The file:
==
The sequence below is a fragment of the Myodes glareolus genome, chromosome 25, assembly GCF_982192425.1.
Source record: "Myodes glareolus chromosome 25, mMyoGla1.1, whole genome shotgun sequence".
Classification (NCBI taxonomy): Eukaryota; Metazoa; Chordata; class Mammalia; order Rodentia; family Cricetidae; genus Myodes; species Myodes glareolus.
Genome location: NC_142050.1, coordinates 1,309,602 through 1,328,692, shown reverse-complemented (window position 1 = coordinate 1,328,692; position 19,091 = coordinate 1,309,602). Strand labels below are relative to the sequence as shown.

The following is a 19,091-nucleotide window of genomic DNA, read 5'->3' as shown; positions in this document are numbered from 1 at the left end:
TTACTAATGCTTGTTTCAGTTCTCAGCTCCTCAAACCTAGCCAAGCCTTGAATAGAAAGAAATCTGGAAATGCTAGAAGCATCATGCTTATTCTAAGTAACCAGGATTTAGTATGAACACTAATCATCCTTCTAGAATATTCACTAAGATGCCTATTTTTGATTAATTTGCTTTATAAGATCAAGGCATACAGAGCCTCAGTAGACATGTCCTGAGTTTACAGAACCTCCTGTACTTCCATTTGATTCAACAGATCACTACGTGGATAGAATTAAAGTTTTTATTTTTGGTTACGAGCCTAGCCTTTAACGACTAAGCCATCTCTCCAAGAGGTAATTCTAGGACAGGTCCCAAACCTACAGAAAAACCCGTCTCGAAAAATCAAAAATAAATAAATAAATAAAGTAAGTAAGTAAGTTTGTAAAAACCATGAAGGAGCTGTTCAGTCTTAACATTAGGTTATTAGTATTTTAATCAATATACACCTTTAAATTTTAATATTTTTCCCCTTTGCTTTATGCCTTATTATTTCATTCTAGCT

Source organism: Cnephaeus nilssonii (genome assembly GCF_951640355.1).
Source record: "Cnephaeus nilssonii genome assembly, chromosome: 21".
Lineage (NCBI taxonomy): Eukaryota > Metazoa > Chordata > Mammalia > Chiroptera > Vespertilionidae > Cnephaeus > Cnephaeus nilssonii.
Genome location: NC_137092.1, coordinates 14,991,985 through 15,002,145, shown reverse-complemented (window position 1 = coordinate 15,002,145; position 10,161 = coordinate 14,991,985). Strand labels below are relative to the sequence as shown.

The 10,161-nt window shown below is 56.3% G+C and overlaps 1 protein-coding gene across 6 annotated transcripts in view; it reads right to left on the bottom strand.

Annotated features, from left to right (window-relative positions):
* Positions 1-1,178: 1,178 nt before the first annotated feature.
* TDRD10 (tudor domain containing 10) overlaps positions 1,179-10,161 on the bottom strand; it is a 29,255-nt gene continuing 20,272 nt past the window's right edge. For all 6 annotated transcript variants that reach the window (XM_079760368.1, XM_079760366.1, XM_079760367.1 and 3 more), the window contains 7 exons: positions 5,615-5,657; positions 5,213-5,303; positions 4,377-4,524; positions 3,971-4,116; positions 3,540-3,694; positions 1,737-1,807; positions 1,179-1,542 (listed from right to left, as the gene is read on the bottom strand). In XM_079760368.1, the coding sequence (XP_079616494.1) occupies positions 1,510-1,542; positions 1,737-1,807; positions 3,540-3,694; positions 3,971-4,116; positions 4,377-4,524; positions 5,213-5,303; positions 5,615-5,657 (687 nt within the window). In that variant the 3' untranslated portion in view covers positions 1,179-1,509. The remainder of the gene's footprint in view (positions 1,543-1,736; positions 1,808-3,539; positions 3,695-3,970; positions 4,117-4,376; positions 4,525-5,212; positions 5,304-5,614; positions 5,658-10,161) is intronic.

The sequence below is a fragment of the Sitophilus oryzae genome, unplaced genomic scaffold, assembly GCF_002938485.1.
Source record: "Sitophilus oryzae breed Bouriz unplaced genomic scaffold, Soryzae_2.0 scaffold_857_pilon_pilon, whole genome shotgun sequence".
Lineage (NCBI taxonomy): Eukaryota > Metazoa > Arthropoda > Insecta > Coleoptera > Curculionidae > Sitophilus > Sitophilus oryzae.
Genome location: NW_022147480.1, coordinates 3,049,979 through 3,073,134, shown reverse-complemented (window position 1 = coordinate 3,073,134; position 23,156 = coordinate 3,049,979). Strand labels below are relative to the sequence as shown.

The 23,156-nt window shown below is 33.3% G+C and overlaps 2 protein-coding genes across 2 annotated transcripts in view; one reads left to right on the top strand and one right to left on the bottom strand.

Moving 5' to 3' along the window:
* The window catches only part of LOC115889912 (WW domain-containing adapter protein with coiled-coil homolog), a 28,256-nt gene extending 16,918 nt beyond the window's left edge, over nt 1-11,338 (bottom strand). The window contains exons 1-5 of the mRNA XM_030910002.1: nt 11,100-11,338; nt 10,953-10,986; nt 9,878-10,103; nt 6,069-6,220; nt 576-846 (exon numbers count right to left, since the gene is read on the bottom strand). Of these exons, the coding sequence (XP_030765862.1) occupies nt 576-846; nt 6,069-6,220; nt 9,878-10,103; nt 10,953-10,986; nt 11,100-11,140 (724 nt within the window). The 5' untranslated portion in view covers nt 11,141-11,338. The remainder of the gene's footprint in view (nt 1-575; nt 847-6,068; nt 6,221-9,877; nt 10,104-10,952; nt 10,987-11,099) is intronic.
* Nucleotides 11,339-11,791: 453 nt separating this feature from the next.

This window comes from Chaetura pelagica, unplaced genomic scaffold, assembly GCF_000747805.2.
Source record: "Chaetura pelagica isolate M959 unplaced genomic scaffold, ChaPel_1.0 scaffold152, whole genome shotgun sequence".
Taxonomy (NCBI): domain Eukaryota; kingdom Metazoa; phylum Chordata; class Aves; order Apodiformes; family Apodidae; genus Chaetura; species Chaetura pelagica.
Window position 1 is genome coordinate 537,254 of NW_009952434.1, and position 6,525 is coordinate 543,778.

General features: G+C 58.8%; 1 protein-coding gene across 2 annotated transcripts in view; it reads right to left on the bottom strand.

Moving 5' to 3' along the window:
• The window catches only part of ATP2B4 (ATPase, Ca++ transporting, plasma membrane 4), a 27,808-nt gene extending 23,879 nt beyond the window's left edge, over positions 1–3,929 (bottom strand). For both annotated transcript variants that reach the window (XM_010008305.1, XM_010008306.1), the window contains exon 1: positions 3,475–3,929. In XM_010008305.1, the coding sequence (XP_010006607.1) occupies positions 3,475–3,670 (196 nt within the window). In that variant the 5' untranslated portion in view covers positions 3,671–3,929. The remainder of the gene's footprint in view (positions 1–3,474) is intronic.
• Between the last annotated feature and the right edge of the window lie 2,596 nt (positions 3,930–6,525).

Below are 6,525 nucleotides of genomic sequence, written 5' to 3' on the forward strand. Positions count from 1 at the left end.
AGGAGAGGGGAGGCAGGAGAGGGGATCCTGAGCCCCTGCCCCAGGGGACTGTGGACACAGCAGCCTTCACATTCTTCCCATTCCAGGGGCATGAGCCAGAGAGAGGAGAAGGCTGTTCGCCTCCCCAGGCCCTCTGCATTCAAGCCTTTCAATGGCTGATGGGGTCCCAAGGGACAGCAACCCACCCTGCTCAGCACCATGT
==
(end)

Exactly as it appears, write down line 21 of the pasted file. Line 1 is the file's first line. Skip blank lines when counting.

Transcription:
* The window catches only part of LOC115889912 (WW domain-containing adapter protein with coiled-coil homolog), a 28,256-nt gene extending 16,918 nt beyond the window's left edge, over nt 1-11,338 (bottom strand). The window contains exons 1-5 of the mRNA XM_030910002.1: nt 11,100-11,338; nt 10,953-10,986; nt 9,878-10,103; nt 6,069-6,220; nt 576-846 (exon numbers count right to left, since the gene is read on the bottom strand). Of these exons, the coding sequence (XP_030765862.1) occupies nt 576-846; nt 6,069-6,220; nt 9,878-10,103; nt 10,953-10,986; nt 11,100-11,140 (724 nt within the window). The 5' untranslated portion in view covers nt 11,141-11,338. The remainder of the gene's footprint in view (nt 1-575; nt 847-6,068; nt 6,221-9,877; nt 10,104-10,952; nt 10,987-11,099) is intronic.